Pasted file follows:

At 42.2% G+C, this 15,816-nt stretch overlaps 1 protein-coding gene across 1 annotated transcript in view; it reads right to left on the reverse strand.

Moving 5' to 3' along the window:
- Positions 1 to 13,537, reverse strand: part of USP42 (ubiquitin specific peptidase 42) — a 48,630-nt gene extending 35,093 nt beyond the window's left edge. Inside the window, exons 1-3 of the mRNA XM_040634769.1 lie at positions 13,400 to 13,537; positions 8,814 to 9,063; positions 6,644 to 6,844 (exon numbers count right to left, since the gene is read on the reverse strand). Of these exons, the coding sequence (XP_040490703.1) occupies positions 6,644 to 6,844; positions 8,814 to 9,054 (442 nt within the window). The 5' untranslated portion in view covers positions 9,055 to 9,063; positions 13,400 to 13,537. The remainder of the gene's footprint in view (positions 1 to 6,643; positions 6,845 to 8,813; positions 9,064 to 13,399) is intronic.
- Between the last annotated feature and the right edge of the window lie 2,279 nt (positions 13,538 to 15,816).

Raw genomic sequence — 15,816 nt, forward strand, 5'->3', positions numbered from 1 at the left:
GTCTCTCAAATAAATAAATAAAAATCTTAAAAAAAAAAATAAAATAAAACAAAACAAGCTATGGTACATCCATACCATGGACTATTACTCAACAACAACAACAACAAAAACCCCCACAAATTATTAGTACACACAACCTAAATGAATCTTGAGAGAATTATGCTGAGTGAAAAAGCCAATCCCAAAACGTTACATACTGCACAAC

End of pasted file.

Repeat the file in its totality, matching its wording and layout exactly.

At 42.2% G+C, this 15,816-nt stretch overlaps 1 protein-coding gene across 1 annotated transcript in view; it reads right to left on the reverse strand.

Moving 5' to 3' along the window:
- Positions 1 to 13,537, reverse strand: part of USP42 (ubiquitin specific peptidase 42) — a 48,630-nt gene extending 35,093 nt beyond the window's left edge. Inside the window, exons 1-3 of the mRNA XM_040634769.1 lie at positions 13,400 to 13,537; positions 8,814 to 9,063; positions 6,644 to 6,844 (exon numbers count right to left, since the gene is read on the reverse strand). Of these exons, the coding sequence (XP_040490703.1) occupies positions 6,644 to 6,844; positions 8,814 to 9,054 (442 nt within the window). The 5' untranslated portion in view covers positions 9,055 to 9,063; positions 13,400 to 13,537. The remainder of the gene's footprint in view (positions 1 to 6,643; positions 6,845 to 8,813; positions 9,064 to 13,399) is intronic.
- Between the last annotated feature and the right edge of the window lie 2,279 nt (positions 13,538 to 15,816).

Raw genomic sequence — 15,816 nt, forward strand, 5'->3', positions numbered from 1 at the left:
GTCTCTCAAATAAATAAATAAAAATCTTAAAAAAAAAAATAAAATAAAACAAAACAAGCTATGGTACATCCATACCATGGACTATTACTCAACAACAACAACAACAAAAACCCCCACAAATTATTAGTACACACAACCTAAATGAATCTTGAGAGAATTATGCTGAGTGAAAAAGCCAATCCCAAAACGTTACATACTGCACAAC